was a beach movie done right, being improvement on Pasternak's previous Where The Boys Are, both set at Fort Lauderdale, location shooting for the Presley limited to a second unit, whereas Boys took cast/crew to Florida for much of principal photography. Girl Happy has at least a soundstage motor court more arresting than Warner's stopover for Palm Springs Weekend, and there's not aggressive product placement as in another 1965 release with motel setting, Red Line 7000. We see what looks like a Pepsi machine in background's distance, but when Elvis and Shelly Fabares say Good Night, it's a generic "Ice Cold Soft Drink" dispenser that shares the frame. Budget was a discipline observed for Elvis, his vehicles aimed at dollars calculable to a dime. Girl Happy had negative cost of $1.8 million, more than the $1.2M Katzman spent on 1963's Kissin' Cousins, and maybe crowds sensed the upgrade, because Girl Happy brought a best Elvis return ($5.1 million worldwide) that MGM had seen from one of his since Jailhouse Rock.

Release of Elvis vehicles were generally timed to holiday breaks, provided yours was a key site or somewhere other than stix serviced by our Liberty, where Girl Happy limped into school-getting-out week, early June, fans of urban placement having got it over Easter. Depended then, on how you ranked holidays, none to my mind so festive as classes kaput for summer. Tardy arrival may have been result of holdovers elsewhere. Girl Happy was past a peak of beach blanketing. Was Elvis the bracer this cycle needed? He was thirty in 1965, seemed fatherly to me for having been round since diapers, only right he should be calming influence upon bandmate knuckleheads who accompany him on mission to guard virtue of Shelly Fabares, offspring of tough club boss for whom Elvis works. I cite the set-up to claim Girl Happy as segue to chaperone duty for the star, a responsible grown-up now, so you need not lock up your daughters. Maybe a part of him had been that all along, for “Elvis” seldom was predatory, at least onscreen, and I don’t recall consummations for him beyond wedding plan revealed at fade-outs, Girl Happy no exception to prevailing Presley policy.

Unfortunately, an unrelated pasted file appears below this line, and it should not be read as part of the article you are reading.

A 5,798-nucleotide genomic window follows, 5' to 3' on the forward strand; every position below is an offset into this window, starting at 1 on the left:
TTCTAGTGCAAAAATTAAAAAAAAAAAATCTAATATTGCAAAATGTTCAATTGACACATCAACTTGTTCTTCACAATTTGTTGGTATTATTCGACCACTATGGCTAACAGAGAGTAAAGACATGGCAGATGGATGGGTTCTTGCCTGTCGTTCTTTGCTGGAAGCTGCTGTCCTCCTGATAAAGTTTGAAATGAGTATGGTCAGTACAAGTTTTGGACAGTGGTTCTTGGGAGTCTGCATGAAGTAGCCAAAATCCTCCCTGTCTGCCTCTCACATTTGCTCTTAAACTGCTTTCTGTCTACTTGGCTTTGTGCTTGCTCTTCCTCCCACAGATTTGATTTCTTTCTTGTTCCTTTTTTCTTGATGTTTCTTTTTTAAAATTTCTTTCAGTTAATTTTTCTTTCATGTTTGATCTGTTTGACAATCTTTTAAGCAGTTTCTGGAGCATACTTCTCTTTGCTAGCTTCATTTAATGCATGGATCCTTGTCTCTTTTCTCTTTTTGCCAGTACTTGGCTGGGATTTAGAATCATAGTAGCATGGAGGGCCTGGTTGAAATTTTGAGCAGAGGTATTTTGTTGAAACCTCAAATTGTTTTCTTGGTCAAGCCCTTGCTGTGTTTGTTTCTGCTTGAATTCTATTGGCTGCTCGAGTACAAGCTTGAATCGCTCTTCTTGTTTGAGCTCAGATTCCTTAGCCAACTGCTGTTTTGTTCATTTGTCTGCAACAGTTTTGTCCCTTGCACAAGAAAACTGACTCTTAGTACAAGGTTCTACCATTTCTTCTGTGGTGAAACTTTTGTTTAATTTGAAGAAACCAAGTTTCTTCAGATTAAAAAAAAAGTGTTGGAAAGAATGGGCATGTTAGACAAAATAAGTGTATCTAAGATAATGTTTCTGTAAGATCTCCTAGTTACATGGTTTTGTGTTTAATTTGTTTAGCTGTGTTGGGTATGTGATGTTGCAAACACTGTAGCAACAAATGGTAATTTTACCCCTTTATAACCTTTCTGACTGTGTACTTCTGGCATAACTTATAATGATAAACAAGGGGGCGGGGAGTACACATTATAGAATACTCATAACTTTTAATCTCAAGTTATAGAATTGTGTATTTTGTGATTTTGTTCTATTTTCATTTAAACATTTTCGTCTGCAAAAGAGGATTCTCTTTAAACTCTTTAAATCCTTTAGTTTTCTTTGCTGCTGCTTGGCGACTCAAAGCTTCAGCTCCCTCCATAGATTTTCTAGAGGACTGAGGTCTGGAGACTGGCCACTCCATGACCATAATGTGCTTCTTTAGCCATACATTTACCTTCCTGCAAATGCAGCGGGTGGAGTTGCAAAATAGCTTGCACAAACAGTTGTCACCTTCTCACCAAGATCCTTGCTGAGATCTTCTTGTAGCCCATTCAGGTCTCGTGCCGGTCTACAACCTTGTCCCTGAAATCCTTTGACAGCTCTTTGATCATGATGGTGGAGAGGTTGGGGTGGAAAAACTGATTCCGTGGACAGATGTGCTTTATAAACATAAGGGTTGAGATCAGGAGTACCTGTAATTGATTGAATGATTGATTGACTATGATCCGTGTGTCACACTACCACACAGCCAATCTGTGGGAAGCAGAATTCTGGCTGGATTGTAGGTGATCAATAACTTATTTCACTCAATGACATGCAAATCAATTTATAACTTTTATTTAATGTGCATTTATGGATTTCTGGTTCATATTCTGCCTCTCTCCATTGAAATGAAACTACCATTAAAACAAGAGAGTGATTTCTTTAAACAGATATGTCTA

Girl Happy
came in midst of American-International's rival beach run and trounced highest grossing of these. Some call Elvis output moronic. I submit the AIP’s were more moronic. Was it appeal of Presley or better Metro distribution? Girl Happy improved upon Where The Boys Are by avoiding moral dilemma(s) faced by youth cast of MGM's '60 blueprint for beaching to come. AIP understood kids weren't for being preached at or parentally overseen, which Jim/Sam saw as reason their sand-surf was healthier. Could be, but purity leagues held sway, no matter bikinis on view or randy Frankies that never got near Annettes. Code compliance was the more a priority because these pictures were aimed at youth, and so were perceived as behavior guides that adults must monitor closely. Big studio dramas, like the Delmer Daves group for WB, certainly Where The Boys Are, had grown-ups to pick up pieces of teen missteps, or in